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Old Dec 11, 2003, 09:02 PM
eta
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Hong Kong
Joined Dec 2002
242 Posts
A STUPID question on Tiny-X building

Sorry guys. This is my very first balsa kit. I want to ask a stupid question and just want to make sure I am doing the right thing.

According to the instruction, whenever it said "pin down" a balsa part, does it really mean to use a pin to "PENETRATE THROUGH" the balsa part and fix it on the building board?

By the way, any other tips for balsa kit building? As said in Todd's instruction, he recommended to do the sanding after all the parts are assembled. Just want to see if there are other useful tips, although I thought the hardest part would be covering.

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Old Dec 11, 2003, 09:38 PM
Nickel what?
Phreakish's Avatar
Prescott, Arizona, United States
Joined Jan 2003
2,365 Posts
go slow, and check the fit of all parts before gluing! constantly check alignment of everything, and be careful! go slow! You dont want to go former-by-former and get to the end, only to look back and see a misaligned peice.

Yes, pinning means to pin through the balsa, although most people don't really like to do that (myself included). So instead sometimes I'll pin down scrap OVER the part with very structural peices, or 'criss-cross' pins over the part to wedge it down, I just hate to split the wood, especially in thin areas.

Use your head, and ask lots of questions, you'll do great
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Old Dec 11, 2003, 11:24 PM
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Victoria, BC
Joined Jul 2002
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Hi ETA in HK,

at least you have the sense to ask the question!
Definitely go slow and don't glue anything unless you are sure it's correct.
A lot of the framework is first assembled dry, then you check it over, then you glue.
When we say "pin down" to the board, it's best not to put the pins through the wood; holes in any structure will only weaken it!
For sure, try criss-crossing the pins OVER wood to hold it down. Better still, there are these tiny, black plastic discs that you can buy to insert a T-pin into; the disc is slid onto the pin - it has a predrilled hole in it. When the pin is pushed into your building board, the plastic disc is lightly pressed onto the balsa edge, holding it firmly down without damaging the wood. Track some down, they are really useful to use on your T-pins.

I found it quicker to build than to cover my X!

Just remember that if all else fails, read the instructions!
The Tiny-X is a wonderful model to build and fly.

Roger
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Old Dec 12, 2003, 07:11 AM
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'on a mountian in New Hampshire
Joined Aug 2002
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I think somone called it "Clancy's Law": "Sanding takes longer than building and covering takes longer than building and sanding combined". You will not run into a problem that somone else has already solved so don't be afraid to ask. We have all been there.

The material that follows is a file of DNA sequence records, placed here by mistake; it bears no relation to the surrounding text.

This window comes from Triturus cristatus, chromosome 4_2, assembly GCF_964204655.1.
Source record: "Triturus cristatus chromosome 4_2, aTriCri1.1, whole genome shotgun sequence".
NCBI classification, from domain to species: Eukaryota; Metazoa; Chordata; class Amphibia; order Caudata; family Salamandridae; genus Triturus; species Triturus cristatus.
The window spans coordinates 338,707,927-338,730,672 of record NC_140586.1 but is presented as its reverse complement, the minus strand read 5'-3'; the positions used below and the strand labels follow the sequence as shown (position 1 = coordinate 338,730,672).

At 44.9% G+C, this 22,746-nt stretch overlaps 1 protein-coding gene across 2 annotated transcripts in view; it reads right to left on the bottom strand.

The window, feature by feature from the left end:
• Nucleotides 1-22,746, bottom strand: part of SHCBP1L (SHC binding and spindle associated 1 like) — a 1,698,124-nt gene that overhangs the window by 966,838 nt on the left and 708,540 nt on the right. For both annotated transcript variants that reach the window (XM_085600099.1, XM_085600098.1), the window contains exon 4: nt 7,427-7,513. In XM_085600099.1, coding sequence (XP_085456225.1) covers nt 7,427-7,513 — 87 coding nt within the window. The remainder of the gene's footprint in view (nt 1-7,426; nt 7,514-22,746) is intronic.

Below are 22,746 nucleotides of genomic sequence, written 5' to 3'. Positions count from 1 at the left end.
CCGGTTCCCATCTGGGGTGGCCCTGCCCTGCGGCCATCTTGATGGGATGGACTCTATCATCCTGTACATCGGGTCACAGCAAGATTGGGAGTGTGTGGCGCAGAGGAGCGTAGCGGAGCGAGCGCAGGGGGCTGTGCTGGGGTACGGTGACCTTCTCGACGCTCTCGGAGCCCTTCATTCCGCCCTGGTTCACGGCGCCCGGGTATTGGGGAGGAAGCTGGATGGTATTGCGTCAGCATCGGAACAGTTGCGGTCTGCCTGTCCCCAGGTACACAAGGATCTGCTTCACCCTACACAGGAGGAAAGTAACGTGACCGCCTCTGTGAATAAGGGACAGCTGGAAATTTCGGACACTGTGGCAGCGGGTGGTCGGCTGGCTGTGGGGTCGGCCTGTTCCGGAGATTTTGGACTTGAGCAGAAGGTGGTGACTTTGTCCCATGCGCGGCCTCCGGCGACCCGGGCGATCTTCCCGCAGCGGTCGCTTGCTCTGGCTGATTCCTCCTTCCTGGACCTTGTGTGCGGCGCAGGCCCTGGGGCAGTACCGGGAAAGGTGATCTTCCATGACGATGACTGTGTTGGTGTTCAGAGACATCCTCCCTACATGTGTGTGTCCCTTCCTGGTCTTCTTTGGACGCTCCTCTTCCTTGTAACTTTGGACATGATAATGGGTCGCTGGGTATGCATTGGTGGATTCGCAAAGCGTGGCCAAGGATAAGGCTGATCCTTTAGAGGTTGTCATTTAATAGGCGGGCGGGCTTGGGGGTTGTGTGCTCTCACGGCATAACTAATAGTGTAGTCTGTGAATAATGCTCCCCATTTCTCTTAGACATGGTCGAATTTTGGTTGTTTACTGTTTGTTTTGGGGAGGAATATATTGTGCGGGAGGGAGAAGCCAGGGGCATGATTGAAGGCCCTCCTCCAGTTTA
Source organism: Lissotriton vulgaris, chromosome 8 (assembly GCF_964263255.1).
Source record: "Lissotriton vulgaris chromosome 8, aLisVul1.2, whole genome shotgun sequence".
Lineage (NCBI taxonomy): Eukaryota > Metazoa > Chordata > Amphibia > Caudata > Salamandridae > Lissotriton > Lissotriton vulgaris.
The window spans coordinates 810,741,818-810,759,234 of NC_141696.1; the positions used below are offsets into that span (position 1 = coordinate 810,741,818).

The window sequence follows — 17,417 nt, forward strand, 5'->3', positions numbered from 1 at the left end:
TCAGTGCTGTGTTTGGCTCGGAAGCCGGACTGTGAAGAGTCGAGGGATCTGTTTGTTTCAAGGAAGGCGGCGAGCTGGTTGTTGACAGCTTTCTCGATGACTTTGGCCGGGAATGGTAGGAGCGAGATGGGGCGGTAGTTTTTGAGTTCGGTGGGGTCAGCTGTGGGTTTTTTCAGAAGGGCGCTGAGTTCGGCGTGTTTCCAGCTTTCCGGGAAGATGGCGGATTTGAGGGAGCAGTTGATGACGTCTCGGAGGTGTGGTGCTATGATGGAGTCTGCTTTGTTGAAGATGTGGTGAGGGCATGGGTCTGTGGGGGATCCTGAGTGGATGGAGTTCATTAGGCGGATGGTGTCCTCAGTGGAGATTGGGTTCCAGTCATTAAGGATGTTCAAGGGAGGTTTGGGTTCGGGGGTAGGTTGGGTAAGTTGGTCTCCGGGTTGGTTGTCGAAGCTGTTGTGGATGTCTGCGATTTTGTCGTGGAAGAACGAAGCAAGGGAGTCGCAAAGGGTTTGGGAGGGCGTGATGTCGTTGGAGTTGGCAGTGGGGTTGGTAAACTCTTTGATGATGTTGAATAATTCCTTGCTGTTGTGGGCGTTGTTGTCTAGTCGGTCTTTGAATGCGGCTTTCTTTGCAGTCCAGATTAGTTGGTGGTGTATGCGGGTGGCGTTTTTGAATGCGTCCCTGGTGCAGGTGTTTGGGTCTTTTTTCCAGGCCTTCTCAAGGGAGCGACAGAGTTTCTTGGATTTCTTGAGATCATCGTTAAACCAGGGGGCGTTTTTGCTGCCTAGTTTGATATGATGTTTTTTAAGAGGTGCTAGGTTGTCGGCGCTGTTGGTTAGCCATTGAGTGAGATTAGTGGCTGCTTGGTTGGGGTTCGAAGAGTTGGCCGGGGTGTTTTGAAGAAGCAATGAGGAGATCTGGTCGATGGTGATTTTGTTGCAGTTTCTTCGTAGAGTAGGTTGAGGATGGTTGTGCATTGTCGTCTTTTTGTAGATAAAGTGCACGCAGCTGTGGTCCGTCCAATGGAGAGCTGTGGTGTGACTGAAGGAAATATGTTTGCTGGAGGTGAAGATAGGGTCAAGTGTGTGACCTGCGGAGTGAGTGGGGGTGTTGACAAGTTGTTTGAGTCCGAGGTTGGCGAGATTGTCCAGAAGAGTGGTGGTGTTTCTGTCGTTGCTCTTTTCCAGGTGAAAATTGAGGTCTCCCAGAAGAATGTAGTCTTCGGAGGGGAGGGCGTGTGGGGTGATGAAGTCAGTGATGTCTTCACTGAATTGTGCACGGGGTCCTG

-LY
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Old Dec 12, 2003, 09:08 AM
eta
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Hong Kong
Joined Dec 2002
242 Posts
Thanks guys. But I encountered another problem

Big THANKS! I have finally built the horizonital stab and the elevator. However, I have encountered a problem which I didn't expect before. I fixed all the parts on the building board and used thin CA to glue things up. When I try to get the finished stab & elevator after drying, I find these 2 structures glued firmly on the planset paper and the paper in turn glued firmly on the building board. I was having hard time to separate all these up by cutter and still got mess up a little bit.

I think it's my fault and I may have used too much CA (it really got strong penetrating power). All construction is now suspended until problem sorted out.

Any techique I have missed here??
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Old Dec 12, 2003, 09:18 AM
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Victoria, BC
Joined Jul 2002
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Hello eta,

you need to cover your entire building board with a plastic sheet before gluing!

You might also want to try using wood glue until you get accustomed to building with balsa, it will give you more thinking time.

Roger
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Old Dec 12, 2003, 12:39 PM
What was that???
Gravitysux's Avatar
Colorado
Joined Oct 2002
72 Posts
Oooops...........

I use wax paper or saran wrap between the airframe and whatever is underneath it.

As far as pin clamps go I have made some from vinyl or plastic material, such as all the extra parts on the tree that comes with a GWS airplane. Cut it into 1/8 to 3/16 squares, push a pin thru it and slide the square out to the end of the pin. Then push the pin into your building board right next to the part you want to hold down. The plastic will slip up the pin and hold the wood down without putting a hole in it.
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Old Dec 16, 2003, 12:28 AM
eta
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Hong Kong
Joined Dec 2002
242 Posts
Work in progress

Thanks again. Finally, I used the wax paper method and everything is fine. I guess very soon I will finish the assembling stage and start sanding. For sanding, I supposed I have to sand the L/E, T/E and any outer frame which will get contact with the cover. Just wondering if it is necessary to sand the ribs as well as other inner parts. Also, how much sanding does it actually need and how to determine the sanding is good enough??
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